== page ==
Tuesday, 6 January 2015


I was shown this. And I rolled my eyes.

I've heard it all before, had that discussion a few thousand times.


Crime? You really want to go there?


I was unable to get data on how many ordained ministers commit crimes, but it's not exactly a secret that plenty do.


Morality has nothing to do with religion. NOTHING. Oh sure, many religions preach morality. And that's about as far as it goes.

Anyway, back to the video. Apparently this gentleman is curious how people know how to behave without religious leaders telling them what to do. I've heard that question many times, and here are a few suggestions to start you off.

Common sense

The Rule of Law was invented for political purposes, not moral or religious purposes. I've nothing against the Rule of Law, humans seem to need it. Societies with a poor system of law tend to do badly. But religion did not invent the idea that it's wrong to kill and steal. Quite the other way around. Religions were created to implement these laws, by threatening eternal punishment to offenders. Did it work? Nope.

Despite thousands of years of religions and their laws, we still have crime, actually. Despite those religions affecting culture and government policy for generation after generation after generation, people still misbehave. People with devout religious beliefs still steal, rape, and kill. In fact most wars in history have been "in God's name". It's an excuse, for sure, but they were supported by the church.

Why are people good or bad?

Well, thankfully this question puts me right back on track for my topic of the week (and of my forthcoming book, nudge nudge).

Mostly, it's intelligence, frankly. Intelligent people are aware that if we are "good" then society is a better place to live in. A society of "good" people tends to thrive. Have you visited crime ridden areas? Not pretty. No fun.

Then, there's mental health. Any defect here can compromise intellect. A person who "knows better" behaves badly because his twisted rationality has decided this is the best choice for him. Substance abuse, which is a type of mental illness, plays a huge role in crime, not just in the dysfunctional behaviour of users, but in the cost of obtaining their drugs. Addicts inevitably must steal or trade, and trading often involves violence when things go awry.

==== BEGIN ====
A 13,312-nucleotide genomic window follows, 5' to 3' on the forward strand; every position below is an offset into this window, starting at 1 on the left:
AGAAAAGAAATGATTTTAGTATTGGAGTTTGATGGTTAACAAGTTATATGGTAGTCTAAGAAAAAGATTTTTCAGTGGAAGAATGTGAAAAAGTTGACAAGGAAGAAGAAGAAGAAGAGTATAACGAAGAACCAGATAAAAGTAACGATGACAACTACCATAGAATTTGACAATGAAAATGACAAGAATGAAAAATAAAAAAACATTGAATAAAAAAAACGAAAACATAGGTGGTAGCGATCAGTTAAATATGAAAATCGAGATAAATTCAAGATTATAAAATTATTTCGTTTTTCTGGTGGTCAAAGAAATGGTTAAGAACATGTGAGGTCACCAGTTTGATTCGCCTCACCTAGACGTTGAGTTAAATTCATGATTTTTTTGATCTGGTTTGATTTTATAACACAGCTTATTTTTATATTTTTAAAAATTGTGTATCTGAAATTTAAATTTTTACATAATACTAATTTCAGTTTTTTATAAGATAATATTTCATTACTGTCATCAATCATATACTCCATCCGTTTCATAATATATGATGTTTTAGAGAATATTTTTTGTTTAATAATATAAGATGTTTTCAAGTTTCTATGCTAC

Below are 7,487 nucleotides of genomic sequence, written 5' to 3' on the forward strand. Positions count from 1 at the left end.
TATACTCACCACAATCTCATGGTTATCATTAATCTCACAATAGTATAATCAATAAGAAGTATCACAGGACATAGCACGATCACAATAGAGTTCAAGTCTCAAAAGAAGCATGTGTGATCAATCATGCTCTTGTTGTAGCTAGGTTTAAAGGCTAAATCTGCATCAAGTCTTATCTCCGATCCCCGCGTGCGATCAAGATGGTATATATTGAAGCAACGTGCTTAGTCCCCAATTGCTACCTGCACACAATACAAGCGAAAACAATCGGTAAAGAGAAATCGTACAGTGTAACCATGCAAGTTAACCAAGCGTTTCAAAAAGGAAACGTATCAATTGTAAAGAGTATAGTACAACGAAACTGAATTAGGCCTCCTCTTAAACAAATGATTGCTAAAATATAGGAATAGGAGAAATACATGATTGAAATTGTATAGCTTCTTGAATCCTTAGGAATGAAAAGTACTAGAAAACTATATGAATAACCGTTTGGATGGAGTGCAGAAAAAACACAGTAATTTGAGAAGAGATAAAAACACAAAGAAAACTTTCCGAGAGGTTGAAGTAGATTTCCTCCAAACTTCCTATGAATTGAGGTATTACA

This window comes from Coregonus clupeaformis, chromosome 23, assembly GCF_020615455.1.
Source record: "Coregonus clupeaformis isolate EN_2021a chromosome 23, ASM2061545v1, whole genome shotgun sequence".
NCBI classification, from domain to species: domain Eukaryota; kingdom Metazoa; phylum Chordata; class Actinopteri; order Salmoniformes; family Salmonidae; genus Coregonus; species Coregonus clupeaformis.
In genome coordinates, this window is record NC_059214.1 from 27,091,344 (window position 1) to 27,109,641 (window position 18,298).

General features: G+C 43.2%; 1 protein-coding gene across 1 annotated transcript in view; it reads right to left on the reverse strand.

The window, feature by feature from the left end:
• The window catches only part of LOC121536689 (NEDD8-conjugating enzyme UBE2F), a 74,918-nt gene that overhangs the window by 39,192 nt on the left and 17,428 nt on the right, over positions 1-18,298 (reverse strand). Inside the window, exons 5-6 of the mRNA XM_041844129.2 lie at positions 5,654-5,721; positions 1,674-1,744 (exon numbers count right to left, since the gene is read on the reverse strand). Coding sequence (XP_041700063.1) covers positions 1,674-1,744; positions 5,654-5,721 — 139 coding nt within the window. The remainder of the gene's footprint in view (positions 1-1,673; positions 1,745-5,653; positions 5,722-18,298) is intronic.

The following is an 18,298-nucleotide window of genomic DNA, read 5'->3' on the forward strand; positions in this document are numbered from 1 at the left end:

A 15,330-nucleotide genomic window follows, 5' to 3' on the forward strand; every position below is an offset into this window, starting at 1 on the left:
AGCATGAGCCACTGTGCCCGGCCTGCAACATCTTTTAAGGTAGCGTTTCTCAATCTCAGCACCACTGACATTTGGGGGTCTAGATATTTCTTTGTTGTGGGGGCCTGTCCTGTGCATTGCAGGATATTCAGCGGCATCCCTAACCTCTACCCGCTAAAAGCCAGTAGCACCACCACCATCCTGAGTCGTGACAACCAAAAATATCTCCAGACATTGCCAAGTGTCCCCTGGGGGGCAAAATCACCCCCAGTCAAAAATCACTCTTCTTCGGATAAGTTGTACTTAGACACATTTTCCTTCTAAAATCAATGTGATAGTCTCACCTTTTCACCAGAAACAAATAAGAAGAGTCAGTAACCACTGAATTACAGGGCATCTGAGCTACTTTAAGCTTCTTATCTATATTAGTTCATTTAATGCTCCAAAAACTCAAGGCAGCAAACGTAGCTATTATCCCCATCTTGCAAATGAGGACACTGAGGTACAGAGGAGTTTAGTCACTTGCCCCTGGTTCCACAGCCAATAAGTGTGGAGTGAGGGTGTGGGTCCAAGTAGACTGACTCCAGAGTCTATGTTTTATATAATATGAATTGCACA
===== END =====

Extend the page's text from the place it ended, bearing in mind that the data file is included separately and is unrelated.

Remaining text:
And there's vices. The churches love to talk about these, but they haven't cured them. What is a vice anyway? It's a character flaw. We all have them. A temporary lapse of intellect and sanity allows them to become reality. Greed. Lust. Wrath. Even pride can lead to crime. These aren't bad people, these are people who made a mistake, a bad choice.

As a professor, a highly educated man, and a well-travelled man, surely Mr Christensen is aware of all of this. When he or anyone asks "How do people know how to behave without religious guidance?" what I seem to be hearing is this instead: "I am afraid, that without the fear of God, I'd behave badly."

I may be wrong of course. But this gentleman in particular was born into his particular religion. He doesn't know life any other way. Perhaps that limits his perspective. He may also be conflating having been raised in a large, good, happy, functional family with his religious upbringing. I'm a little bit biased on this of course, but I believe that large, good, happy, functional families tend to turn out good people.

He's also never experienced poverty. Poverty remains one of the main reasons people turn to crime. It's only 100 years or so since western society automatically equated crime with poverty, but it took them a ridiculously long time to realise that if you lessen poverty you lessen crime. And this idea still hasn't really caught on.

Finally, you'd think an educated man would know that education is the other big key to reducing crime. Investing in the education of the masses is the best investment you can make, and while churches could, theoretically, help there, they generally don't. That isn't their real function, after all.

The reason most people behave themselves, most of the time, has nothing to do with churches or police forces. It's because human nature is actually not as bad as all that. Those who "stray", those whose moral compass is off, are actually the minority. We are NOT born sinners. We are born sponges, we soak up everything we see around us, and atheists learn morality JUST FINE.

When people decide to commit crimes, they don't think about their fear of God OR the police. If these deterrents really were as powerful as that, they'd work. They don't! Even where the death sentence is still in place, people still commit the worst crimes. And people steal right out of the collection boxes in churches.

When people behave themselves, it's because they are sane, wise people who have made good choices.

If religion is what makes Mr Christensen NOT go around committing crimes, then I hope he sticks with it. Whatever works. Same applies to anyone else that feels they need churches to keep them out of prison. Don't miss a Sunday! If that's what you need to behave, carry on.

But most of us are quite able to behave ourselves, thank you very much.

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